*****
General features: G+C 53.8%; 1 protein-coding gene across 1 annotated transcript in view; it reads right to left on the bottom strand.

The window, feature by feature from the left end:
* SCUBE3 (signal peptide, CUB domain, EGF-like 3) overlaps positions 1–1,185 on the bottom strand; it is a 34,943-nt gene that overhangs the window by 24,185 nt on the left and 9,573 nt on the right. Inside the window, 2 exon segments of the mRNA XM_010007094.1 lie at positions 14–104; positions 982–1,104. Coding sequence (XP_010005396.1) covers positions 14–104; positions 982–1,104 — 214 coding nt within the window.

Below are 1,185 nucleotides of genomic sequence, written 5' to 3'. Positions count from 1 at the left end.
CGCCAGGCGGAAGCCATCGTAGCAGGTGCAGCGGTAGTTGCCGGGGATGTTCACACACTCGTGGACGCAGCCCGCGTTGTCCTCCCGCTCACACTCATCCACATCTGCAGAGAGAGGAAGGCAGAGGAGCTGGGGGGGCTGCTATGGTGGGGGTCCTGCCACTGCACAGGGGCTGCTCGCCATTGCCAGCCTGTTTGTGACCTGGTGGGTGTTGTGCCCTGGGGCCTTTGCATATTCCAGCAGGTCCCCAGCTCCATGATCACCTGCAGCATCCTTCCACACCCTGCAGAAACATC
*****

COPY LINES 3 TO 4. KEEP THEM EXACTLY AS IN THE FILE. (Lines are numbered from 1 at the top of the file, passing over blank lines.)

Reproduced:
* SCUBE3 (signal peptide, CUB domain, EGF-like 3) overlaps positions 1–1,185 on the bottom strand; it is a 34,943-nt gene that overhangs the window by 24,185 nt on the left and 9,573 nt on the right. Inside the window, 2 exon segments of the mRNA XM_010007094.1 lie at positions 14–104; positions 982–1,104. Coding sequence (XP_010005396.1) covers positions 14–104; positions 982–1,104 — 214 coding nt within the window.

Below are 1,185 nucleotides of genomic sequence, written 5' to 3'. Positions count from 1 at the left end.